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Risk factors for sexual harassment November 10, 2019

Working in an isolated context. Isolation leaves women vulnerable to abusers who feel emboldened by a lack of witnesses. Frontline reported in 2015 that ABM (described as the largest employer of janitors) had 42 lawsuits brought against it in the previous two decades for allegations of workplace sexual harassment, assault, or rape.

Working in a male-dominated job. Women working in occupations where they are a small minority, particularly in very physical environments or environments focused on traditionally male-oriented tasks are especially vulnerable to harassment and assault. In a survey from the early 1990s, close to six in ten women working in construction report being touched or asked for sex. A recent National Academy of Sciences study documented high levels of harassment of women faculty and staff in academia in science, engineering, and medicine, with women in academic medicine reporting more frequent gender harassment than their female colleagues in science and engineering.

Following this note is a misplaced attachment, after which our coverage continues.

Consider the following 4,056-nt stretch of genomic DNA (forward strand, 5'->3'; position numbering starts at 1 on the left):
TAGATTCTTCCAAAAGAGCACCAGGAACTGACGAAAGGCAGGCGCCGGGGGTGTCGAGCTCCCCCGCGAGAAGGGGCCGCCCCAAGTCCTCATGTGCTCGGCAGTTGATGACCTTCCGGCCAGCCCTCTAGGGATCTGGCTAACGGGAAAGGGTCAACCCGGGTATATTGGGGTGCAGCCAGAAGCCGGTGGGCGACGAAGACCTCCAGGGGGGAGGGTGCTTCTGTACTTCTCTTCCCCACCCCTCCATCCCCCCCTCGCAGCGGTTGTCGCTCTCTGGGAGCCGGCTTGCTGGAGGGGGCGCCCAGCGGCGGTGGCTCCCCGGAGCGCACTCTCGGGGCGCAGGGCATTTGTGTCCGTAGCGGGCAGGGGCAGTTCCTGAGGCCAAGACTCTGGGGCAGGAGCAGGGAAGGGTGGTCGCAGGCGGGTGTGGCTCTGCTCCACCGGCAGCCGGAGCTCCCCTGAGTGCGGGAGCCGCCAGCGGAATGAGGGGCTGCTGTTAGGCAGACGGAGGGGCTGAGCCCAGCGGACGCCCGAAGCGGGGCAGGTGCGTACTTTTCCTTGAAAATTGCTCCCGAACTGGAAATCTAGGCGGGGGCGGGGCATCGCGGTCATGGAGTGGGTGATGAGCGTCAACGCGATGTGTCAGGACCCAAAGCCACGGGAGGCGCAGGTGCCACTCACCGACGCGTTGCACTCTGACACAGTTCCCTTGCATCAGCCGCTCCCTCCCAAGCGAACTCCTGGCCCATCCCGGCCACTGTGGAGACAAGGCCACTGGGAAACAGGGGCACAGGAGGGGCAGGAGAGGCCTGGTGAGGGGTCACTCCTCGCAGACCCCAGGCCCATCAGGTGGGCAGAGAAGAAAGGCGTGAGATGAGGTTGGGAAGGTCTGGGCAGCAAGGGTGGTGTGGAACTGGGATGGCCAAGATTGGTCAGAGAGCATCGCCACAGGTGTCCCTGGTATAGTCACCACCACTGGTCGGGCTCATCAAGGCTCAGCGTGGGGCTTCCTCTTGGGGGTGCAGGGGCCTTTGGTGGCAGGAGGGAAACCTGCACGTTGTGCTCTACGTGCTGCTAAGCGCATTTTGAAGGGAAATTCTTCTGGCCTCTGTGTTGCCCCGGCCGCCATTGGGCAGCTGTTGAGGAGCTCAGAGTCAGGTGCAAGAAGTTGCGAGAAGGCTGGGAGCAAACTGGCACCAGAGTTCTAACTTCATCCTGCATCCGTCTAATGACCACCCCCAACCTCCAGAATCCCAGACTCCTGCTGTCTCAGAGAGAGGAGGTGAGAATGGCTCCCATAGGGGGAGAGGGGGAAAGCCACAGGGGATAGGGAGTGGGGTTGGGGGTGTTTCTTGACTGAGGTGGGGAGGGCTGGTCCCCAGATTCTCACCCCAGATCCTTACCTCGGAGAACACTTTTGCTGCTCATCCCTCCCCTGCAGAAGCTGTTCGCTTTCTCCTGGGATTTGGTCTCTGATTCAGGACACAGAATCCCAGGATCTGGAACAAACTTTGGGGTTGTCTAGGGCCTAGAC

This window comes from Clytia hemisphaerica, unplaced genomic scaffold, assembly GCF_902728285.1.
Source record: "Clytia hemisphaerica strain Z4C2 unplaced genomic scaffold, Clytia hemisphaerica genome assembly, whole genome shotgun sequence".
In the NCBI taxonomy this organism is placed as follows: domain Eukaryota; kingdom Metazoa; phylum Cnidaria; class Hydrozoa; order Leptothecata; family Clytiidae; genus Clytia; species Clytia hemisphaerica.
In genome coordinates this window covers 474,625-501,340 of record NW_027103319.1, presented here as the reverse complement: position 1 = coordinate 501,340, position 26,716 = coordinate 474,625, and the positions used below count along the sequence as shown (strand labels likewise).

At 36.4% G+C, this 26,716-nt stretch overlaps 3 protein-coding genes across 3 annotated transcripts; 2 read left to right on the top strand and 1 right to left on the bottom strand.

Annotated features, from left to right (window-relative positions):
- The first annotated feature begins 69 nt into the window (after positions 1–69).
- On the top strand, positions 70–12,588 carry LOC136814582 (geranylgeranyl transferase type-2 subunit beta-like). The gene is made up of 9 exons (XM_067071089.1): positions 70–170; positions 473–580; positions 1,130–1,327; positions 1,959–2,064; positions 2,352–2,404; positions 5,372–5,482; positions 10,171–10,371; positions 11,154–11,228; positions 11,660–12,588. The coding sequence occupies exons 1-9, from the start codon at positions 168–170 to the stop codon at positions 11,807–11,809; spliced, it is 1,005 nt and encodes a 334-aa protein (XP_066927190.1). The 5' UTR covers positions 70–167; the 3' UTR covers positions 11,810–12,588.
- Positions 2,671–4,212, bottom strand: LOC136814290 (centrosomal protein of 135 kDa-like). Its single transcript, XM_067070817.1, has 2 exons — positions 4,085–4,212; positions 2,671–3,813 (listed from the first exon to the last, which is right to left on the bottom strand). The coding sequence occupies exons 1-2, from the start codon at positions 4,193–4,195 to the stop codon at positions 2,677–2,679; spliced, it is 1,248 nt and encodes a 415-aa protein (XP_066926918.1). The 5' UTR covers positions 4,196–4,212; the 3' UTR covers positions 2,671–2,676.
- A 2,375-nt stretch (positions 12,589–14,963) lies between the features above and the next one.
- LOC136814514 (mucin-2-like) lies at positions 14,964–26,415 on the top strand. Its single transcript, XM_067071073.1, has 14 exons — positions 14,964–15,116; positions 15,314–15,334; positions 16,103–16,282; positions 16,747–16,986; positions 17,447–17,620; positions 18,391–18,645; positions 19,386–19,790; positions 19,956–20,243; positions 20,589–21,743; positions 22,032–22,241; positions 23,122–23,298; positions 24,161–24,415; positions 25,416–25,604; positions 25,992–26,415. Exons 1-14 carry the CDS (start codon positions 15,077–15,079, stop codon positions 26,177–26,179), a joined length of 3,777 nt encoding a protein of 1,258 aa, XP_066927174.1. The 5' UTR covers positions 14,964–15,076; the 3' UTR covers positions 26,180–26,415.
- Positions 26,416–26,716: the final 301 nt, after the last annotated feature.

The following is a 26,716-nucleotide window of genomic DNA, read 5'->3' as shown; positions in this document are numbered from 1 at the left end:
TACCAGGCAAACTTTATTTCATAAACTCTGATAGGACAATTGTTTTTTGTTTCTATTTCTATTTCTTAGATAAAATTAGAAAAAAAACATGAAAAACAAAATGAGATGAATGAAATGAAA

Working in a setting with significant power differentials and “rainmakers.” Many workplaces have significant power disparities between workers. These power imbalances, particularly given women’s lower likelihood of being in the senior positions, are a risk factor for sexual harassment and assault. Workers in more junior positions may be especially concerned with retaliation, the handling of internal complaints, and continued vulnerability within their job. “Rainmakers”—such as a well-known professor, well-recognized or high-earning partner, or grant-winning researcher—may feel they do not need to comply with the rules that govern other employees and may not be disciplined if accused of sexual harassment or assault.

 

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